Python also includes a powerful `sort` method. It can also take a `key` function that tells `sort` how to actually sort the objects. For more information, look at Python's documentation for the sort method Note that `sort` is a stable sort. Now, use the `sort` method to sort a shuffled deck. It should put cards of the same suit together, and also sort each card in each suit in increasing value.

``````def sort_deck(deck):
``````

## Dictionaries and Shakespeare

First, let's talk about dictionaries. Dictionaries are simple an unordered set of key-value pairs. To create a dictionary, use the following syntax:

``````>>> webster = {'Shawn': 'pineapple', 'Kim': 'blueberry'}
``````

The curly braces denote the key-value pairs in your dictionary. Each key-value pair is separated by a coma, and for each pair the key appears to the left of the colon and the value appears to the right of the colon. You can retrieve values from your dictionary by 'indexing' using the key:

``````>>> webster['Shawn']
'pineapple'
>>> webster['Kim']
'blueberry'
``````

You can modify an entry for an existing key in the dictionary using the following syntax. Adding a new key follows identical syntax!

``````>>> webster['Shawn'] = 'strawberry'
>>> webster['Shawn']
'strawberry'
>>> webster['Carlton'] = 'donut' # new entry!
>>> webster['Carlton']
'donut
``````

Now that you know how dictionaries work, we can move on to our next step -- approximating the entire works of Shakespeare! We're going to use a bigram language model. Here's the idea: We start with some word -- we'll use "The" as an example. Then we look through all of the texts of Shakespeare and for every instance of "The" we record the word that follows "The" and add it to a list, known as the successors of "The". Now suppose we've done this for every word Shakespeare has used, ever.

Let's go back to "The". Now, we randomly choose a word from this list, say "cat". Then we look up the successors of "cat" and randomly choose a word from that list, and we continue this process. This eventually will terminate in a period (".") and we will have generated a Shakespearean sentence!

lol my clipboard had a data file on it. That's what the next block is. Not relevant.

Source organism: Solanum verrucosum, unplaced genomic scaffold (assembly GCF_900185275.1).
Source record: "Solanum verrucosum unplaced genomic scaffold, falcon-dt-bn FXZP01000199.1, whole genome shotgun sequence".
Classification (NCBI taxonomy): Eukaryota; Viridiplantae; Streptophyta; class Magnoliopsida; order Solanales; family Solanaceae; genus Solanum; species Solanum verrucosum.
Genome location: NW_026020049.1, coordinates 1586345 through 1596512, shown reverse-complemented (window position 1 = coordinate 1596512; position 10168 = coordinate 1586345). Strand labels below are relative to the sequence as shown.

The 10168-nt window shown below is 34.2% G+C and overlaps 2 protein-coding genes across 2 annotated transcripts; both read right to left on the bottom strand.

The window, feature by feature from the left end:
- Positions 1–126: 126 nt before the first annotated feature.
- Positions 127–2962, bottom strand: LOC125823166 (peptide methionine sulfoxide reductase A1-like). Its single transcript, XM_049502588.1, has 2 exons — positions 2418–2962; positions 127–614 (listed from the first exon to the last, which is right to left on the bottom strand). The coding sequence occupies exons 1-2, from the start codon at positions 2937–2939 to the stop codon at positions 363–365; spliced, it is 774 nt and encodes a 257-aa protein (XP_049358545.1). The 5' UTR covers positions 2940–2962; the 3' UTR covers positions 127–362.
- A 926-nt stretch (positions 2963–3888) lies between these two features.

The object that we'll be looking things up in is called a "successor table", although really it's just a dictionary. The keys in this dictionary are words, and the values are lists of successors to those words.

### Question 8

Here's an incomplete definition of the `build_successors_table` function. The input is a list of words (corresponding to a Shakespearean text), and the output is a successors table. (By default, the first word is a successor to "."). See the example below:

``````def build_successors_table(tokens):
"""Return a dictionary: keys are words; values are lists of
successors.

>>> text = ['We', 'came', 'to', 'investigate', ',', 'catch', 'bad', 'guys', 'and', 'to', 'eat', 'pie', '.']
>>> table = build_successors_table(text)
>>> table
{'and': ['to'], 'We': ['came'], 'bad': ['guys'], 'pie': ['.'], ',': ['catch'], '.': ['We'], 'to': ['investigate', 'eat'], 'investigate': [','], 'catch': ['bad'], 'guys': ['and'], 'eat': ['pie'], 'came': ['to']}
"""
table = {}
prev = '.'
for word in tokens:
if prev in table:
else:
prev = word
return table
``````

### Question 9

Let's generate some sentences! Suppose we're given a starting word. We can look up this word in our table to find its list of successors, and then randomly select a word from this list to be the next word in the sentence. Then we just repeat until we reach some ending punctuation.

Hint: to randomly select from a list, first make sure you import the Python random library with `import random` and then use the expression `random.choice(my_list)`)

This might not be a bad time to play around with adding strings together as well. Let's fill in the `construct_sent` function!

``````def construct_sent(word, table):
"""Prints a random sentence starting with word, sampling from
table.
"""
import random
result = ''
while word not in ['.', '!', '?']:
return result + word
``````

Great! Now all that's left is to run our functions with some actual code. The following snippet included in the skeleton code will return a list containing the words in all of the works of Shakespeare.

Warning: do NOT try to print the return result of this function):

``````def shakespeare_tokens(path = 'shakespeare.txt', url = 'http://goo.gl/SztLfX'):
"""Return the words of Shakespeare's plays as a list"""
import os
from urllib.request import urlopen
if os.path.exists(path):
else:
shakespeare = urlopen(url)
``````

Next, we probably want an easy way to refer to our list of tokens and our successors table. Let's make the following assignments:

``````>>> tokens = shakespeare_tokens()
>>> table = build_successors_table(tokens)
``````

Finally, let's define an easy to call utility function:

``````>>> def sent():
return construct_sent('The', table)

>>> sent()
' The plebeians have done us must be news-cramm'd '

>>> sent()
' The ravish'd thee , with the mercy of beauty '

>>> sent()
' The bird of Tunis , or two white and plucker down with better ; that's God's sake '
``````

Now, if we want to start the sentence with a random word, we can use the folowing:

``````>>> def random_sent():
import random
return construct_sent(random.choice(table['.']), table)

>>> random_sent()
' You have our thoughts to blame his next to be praised and think ?'

>>> random_sent()
' Long live by thy name , then , Dost thou more angel , good Master Deep-vow , And tak'st more ado but following her , my sight Of speaking false !'

>>> random_sent()
' Yes , why blame him , as is as I shall find a case , That plays at the public weal or the ghost .'
``````